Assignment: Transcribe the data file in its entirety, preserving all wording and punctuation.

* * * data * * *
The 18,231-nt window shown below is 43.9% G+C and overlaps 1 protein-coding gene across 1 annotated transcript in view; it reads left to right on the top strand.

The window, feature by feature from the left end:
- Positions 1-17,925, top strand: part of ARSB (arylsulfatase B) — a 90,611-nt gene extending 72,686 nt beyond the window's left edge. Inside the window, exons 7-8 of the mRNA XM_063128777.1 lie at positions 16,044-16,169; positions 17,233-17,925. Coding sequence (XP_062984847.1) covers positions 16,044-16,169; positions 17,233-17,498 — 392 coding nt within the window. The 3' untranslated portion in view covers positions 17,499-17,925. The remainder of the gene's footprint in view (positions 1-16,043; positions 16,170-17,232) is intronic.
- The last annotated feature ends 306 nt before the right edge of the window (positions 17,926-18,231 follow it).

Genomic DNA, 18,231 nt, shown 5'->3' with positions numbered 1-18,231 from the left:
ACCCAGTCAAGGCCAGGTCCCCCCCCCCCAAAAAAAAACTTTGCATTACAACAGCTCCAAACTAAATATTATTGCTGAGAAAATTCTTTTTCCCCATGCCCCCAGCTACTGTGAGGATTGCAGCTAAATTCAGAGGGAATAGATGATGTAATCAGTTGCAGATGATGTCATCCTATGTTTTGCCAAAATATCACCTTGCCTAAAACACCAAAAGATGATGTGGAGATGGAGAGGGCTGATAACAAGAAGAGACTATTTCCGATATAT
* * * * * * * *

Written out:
The 18,231-nt window shown below is 43.9% G+C and overlaps 1 protein-coding gene across 1 annotated transcript in view; it reads left to right on the top strand.

The window, feature by feature from the left end:
- Positions 1-17,925, top strand: part of ARSB (arylsulfatase B) — a 90,611-nt gene extending 72,686 nt beyond the window's left edge. Inside the window, exons 7-8 of the mRNA XM_063128777.1 lie at positions 16,044-16,169; positions 17,233-17,925. Coding sequence (XP_062984847.1) covers positions 16,044-16,169; positions 17,233-17,498 — 392 coding nt within the window. The 3' untranslated portion in view covers positions 17,499-17,925. The remainder of the gene's footprint in view (positions 1-16,043; positions 16,170-17,232) is intronic.
- The last annotated feature ends 306 nt before the right edge of the window (positions 17,926-18,231 follow it).

Genomic DNA, 18,231 nt, shown 5'->3' with positions numbered 1-18,231 from the left:
ACCCAGTCAAGGCCAGGTCCCCCCCCCCCAAAAAAAAACTTTGCATTACAACAGCTCCAAACTAAATATTATTGCTGAGAAAATTCTTTTTCCCCATGCCCCCAGCTACTGTGAGGATTGCAGCTAAATTCAGAGGGAATAGATGATGTAATCAGTTGCAGATGATGTCATCCTATGTTTTGCCAAAATATCACCTTGCCTAAAACACCAAAAGATGATGTGGAGATGGAGAGGGCTGATAACAAGAAGAGACTATTTCCGATATAT